Review: Hostel Part III (18) / Director: Scott Spiegel / Screenplay: Michael D. Weiss / Starring: Kip Pardue, Brian Hallisay, John Hensley, Sarah Habel, Chris Coy, Skyler Stone / Release date: January 23rd
The first Hostel film was a solid hit when it was released in 2006, but along with Saw it was unfortunately labelled ‘torture porn’ and kicked off a wave of imitators.
Once you get past the initial lurid shock of it all, the film is a genuinely suspenseful and exciting piece that taps into the fear and paranoia of post 9/11. The sequel was half a very good film, director Eli Roth decided to focus on the rich bored men who use the services of Elite Hunting to get a high they have never experienced. Of course telling it from this perspective is a risky proposition so the other half of the film is a re-tread of the first movie with females instead of horny young males. The second movie flopped on release and Roth has not directed a movie since. It was perhaps inevitable that we would get a third film at some point, and perhaps even more predictably the film has gone straight to Blu-ray and DVD. What may shock you about this film is that whilst it’s no masterpiece, it’s certainly a lot more fun than you would think.
Our story begins with a neat reversal of the formula of the first movie where a Ukrainian couple is kidnapped by a shifty looking young American who drugs them. We then find ourselves in the company of soon to be married Scott (Brian Hallisay) and his best man Carter (Kip Pardue) who are on a trip to Las Vegas along with two other friends, Mike and Justin. Carter has an elaborate scheme planned where the four of them will be whisked off the strip and into an abandoned warehouse/club full of hookers so that Scott can have one final night of hedonism before marriage. Turns out that the Elite Hunting organisation from the previous films has moved their operation to Las Vegas, preying on the inhabitants of the dodgy venues found outside of the bright lights and glamour of the main strip. Mike ends up disappearing along with his date for the night and the others search for him. This leads them into all the death and mayhem that Elite Hunting specialises in.
One of the neat things about Hostel Part III is that probably due to budgetary reasons, they vary up the formula so that it feels different but is still recognisably a film in the franchise. Here the torture is not fetishised with long drawn out torture scenes, but are no less nasty. The violence that occurs is quick and desperate and usually very brutal as people fight to survive. The means in which the Elite Hunting operate has also been changed up so that the death takes place in a theatre like setting with the rich folk looking on and betting on things like, how many arrows from a crossbow will be used before death and how long it will be before a victim uses his family to beg for his life. It’s nasty stuff and hardly a positive portrait of the super-rich, but it works.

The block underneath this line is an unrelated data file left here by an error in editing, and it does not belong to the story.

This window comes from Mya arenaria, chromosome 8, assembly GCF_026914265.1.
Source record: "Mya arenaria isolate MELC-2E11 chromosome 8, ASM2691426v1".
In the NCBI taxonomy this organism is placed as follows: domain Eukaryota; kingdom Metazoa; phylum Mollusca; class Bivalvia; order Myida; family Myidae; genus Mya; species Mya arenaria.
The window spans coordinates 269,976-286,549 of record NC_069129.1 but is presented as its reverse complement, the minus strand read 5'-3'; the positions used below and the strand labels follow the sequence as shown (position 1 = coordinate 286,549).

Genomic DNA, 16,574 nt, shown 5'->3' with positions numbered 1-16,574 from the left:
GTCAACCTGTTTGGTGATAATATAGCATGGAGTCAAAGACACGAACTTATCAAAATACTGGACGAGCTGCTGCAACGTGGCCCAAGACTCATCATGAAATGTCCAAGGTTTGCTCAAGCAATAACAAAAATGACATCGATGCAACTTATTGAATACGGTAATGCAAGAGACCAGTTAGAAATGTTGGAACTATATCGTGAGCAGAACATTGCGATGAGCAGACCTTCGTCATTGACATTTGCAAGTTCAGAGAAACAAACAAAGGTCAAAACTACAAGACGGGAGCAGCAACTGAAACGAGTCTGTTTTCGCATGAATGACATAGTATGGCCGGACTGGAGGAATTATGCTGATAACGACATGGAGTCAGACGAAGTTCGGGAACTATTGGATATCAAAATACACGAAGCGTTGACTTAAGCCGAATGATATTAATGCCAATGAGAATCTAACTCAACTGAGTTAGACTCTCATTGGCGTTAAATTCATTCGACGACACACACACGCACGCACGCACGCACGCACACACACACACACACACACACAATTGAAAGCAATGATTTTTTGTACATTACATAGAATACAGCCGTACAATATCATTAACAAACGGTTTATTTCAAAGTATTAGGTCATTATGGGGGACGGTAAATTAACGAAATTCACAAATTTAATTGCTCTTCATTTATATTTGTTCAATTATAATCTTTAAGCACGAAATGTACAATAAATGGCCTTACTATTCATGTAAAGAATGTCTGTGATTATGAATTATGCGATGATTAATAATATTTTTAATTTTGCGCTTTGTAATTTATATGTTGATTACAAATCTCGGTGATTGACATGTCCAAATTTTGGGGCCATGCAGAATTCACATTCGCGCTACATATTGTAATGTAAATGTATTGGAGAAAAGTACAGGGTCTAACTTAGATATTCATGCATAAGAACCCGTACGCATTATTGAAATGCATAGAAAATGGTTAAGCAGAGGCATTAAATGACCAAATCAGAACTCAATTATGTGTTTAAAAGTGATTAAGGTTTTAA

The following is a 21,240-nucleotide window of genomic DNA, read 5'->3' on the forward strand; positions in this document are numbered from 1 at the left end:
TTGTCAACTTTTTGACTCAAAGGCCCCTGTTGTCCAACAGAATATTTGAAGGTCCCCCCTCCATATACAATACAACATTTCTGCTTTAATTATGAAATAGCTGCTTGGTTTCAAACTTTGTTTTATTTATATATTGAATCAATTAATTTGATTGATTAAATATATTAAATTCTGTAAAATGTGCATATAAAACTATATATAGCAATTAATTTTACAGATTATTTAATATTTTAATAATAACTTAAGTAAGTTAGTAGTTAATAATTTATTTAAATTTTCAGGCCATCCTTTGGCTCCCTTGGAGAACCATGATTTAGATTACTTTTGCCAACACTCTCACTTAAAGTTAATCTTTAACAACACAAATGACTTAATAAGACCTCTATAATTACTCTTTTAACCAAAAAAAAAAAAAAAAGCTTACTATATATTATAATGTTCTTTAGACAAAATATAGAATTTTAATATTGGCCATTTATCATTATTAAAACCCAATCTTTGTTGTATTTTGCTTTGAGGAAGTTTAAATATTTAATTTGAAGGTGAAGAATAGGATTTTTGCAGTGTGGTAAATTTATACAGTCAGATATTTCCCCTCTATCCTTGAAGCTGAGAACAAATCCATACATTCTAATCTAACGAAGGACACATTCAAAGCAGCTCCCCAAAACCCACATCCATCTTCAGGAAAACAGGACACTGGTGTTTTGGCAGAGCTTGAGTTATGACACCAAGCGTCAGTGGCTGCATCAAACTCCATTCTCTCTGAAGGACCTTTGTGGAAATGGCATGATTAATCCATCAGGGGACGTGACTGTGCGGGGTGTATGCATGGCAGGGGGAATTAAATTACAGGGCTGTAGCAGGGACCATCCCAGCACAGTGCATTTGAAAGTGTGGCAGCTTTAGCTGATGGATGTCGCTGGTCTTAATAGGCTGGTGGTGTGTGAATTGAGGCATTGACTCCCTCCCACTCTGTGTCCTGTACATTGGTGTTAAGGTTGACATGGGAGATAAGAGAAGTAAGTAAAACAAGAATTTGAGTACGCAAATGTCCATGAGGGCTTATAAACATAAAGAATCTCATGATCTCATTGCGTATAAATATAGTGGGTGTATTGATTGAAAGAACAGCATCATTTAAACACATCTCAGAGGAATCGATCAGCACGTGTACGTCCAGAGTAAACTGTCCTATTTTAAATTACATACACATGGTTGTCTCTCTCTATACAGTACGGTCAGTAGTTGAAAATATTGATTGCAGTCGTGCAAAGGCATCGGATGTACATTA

Director Scott Spiegel co-wrote Evil Dead 2 so he knows how to spin a good spooky yarn. Problem is he has never been that gifted when it comes to the visuals. If you have seen From Dusk Till Dawn 2: Texas Blood Money then you know what I’m talking about. Hostel Part III definitely looks every inch the low budget production that it is and at some points feels like a made for TV film. It loses the production value of the first two films which actually shot in Europe and really captured what it feels like to be in a strange country where nobody speaks your language. Without a huge budget you don’t get the filming on the real Las Vegas locations that a higher budget film might allow and much of this feels very sound stage bound. Luckily Spiegel provides some pleasingly surreal moments such as the woman murderer clad in a bizarre leather/alien outfit that kills one of the victims with a crossbow and also a death by cockroach ingestion.
The only face you may recognise from previous films is Kip Pardue as the slimy best man Carter. Pardue’s natural arrogance works well for him here like they did in Roger Avary’s underrated The Rules of Attraction. He may never be a major star but he will have a long career playing rich creeps. The rest of the cast are adequate; they’re good looking enough and do a solid job of conveying terror but you are never going to shed a tear when one of them buys it.
Hostel Part III is a hell of a lot of fun. It has some major plot holes and lapses in logic in the final act but keeps you on your toes and isn’t the exercise in straight to DVD grot that I feared it would be. As a solid, late night, post pub watch it definitely does what it sets out to do and that is more than you can expect from most of the rubbish that ends up going straight to home video these days.
Extras: Commentary with Scott Spiegel and Kip Pardue.